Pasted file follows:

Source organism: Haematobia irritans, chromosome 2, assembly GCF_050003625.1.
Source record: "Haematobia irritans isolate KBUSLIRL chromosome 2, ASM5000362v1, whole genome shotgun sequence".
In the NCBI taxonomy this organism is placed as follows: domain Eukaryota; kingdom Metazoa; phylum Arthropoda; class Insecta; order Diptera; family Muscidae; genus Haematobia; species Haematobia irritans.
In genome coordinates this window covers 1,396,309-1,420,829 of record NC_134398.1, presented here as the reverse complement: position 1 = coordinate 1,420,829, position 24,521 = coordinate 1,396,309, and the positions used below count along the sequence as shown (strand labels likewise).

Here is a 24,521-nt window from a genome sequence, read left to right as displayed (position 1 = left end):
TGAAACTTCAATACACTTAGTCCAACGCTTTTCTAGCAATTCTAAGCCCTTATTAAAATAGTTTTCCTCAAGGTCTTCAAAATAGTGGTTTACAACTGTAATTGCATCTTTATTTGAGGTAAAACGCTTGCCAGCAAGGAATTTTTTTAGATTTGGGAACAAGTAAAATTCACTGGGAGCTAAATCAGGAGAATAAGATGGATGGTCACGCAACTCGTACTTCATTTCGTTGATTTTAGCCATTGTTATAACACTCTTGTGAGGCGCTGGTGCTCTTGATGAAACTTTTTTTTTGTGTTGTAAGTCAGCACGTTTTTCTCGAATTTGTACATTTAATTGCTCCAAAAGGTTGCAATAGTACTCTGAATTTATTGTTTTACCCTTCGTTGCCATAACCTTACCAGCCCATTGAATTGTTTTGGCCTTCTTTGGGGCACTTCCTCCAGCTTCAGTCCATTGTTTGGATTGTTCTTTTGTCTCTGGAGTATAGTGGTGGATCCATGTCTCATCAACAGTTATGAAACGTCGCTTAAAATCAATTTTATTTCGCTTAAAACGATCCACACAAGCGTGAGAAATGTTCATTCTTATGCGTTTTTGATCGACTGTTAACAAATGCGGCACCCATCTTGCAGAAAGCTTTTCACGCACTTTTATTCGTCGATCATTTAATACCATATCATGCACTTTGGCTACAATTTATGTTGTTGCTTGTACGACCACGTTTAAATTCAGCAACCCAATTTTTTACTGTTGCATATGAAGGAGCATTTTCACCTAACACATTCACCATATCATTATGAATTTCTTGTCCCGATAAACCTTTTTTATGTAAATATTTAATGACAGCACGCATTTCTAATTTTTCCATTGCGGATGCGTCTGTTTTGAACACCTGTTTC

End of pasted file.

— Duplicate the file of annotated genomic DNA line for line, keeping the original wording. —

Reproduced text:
Source organism: Haematobia irritans, chromosome 2, assembly GCF_050003625.1.
Source record: "Haematobia irritans isolate KBUSLIRL chromosome 2, ASM5000362v1, whole genome shotgun sequence".
In the NCBI taxonomy this organism is placed as follows: domain Eukaryota; kingdom Metazoa; phylum Arthropoda; class Insecta; order Diptera; family Muscidae; genus Haematobia; species Haematobia irritans.
In genome coordinates this window covers 1,396,309-1,420,829 of record NC_134398.1, presented here as the reverse complement: position 1 = coordinate 1,420,829, position 24,521 = coordinate 1,396,309, and the positions used below count along the sequence as shown (strand labels likewise).

Here is a 24,521-nt window from a genome sequence, read left to right as displayed (position 1 = left end):
TGAAACTTCAATACACTTAGTCCAACGCTTTTCTAGCAATTCTAAGCCCTTATTAAAATAGTTTTCCTCAAGGTCTTCAAAATAGTGGTTTACAACTGTAATTGCATCTTTATTTGAGGTAAAACGCTTGCCAGCAAGGAATTTTTTTAGATTTGGGAACAAGTAAAATTCACTGGGAGCTAAATCAGGAGAATAAGATGGATGGTCACGCAACTCGTACTTCATTTCGTTGATTTTAGCCATTGTTATAACACTCTTGTGAGGCGCTGGTGCTCTTGATGAAACTTTTTTTTTGTGTTGTAAGTCAGCACGTTTTTCTCGAATTTGTACATTTAATTGCTCCAAAAGGTTGCAATAGTACTCTGAATTTATTGTTTTACCCTTCGTTGCCATAACCTTACCAGCCCATTGAATTGTTTTGGCCTTCTTTGGGGCACTTCCTCCAGCTTCAGTCCATTGTTTGGATTGTTCTTTTGTCTCTGGAGTATAGTGGTGGATCCATGTCTCATCAACAGTTATGAAACGTCGCTTAAAATCAATTTTATTTCGCTTAAAACGATCCACACAAGCGTGAGAAATGTTCATTCTTATGCGTTTTTGATCGACTGTTAACAAATGCGGCACCCATCTTGCAGAAAGCTTTTCACGCACTTTTATTCGTCGATCATTTAATACCATATCATGCACTTTGGCTACAATTTATGTTGTTGCTTGTACGACCACGTTTAAATTCAGCAACCCAATTTTTTACTGTTGCATATGAAGGAGCATTTTCACCTAACACATTCACCATATCATTATGAATTTCTTGTCCCGATAAACCTTTTTTATGTAAATATTTAATGACAGCACGCATTTCTAATTTTTCCATTGCGGATGCGTCTGTTTTGAACACCTGTTTC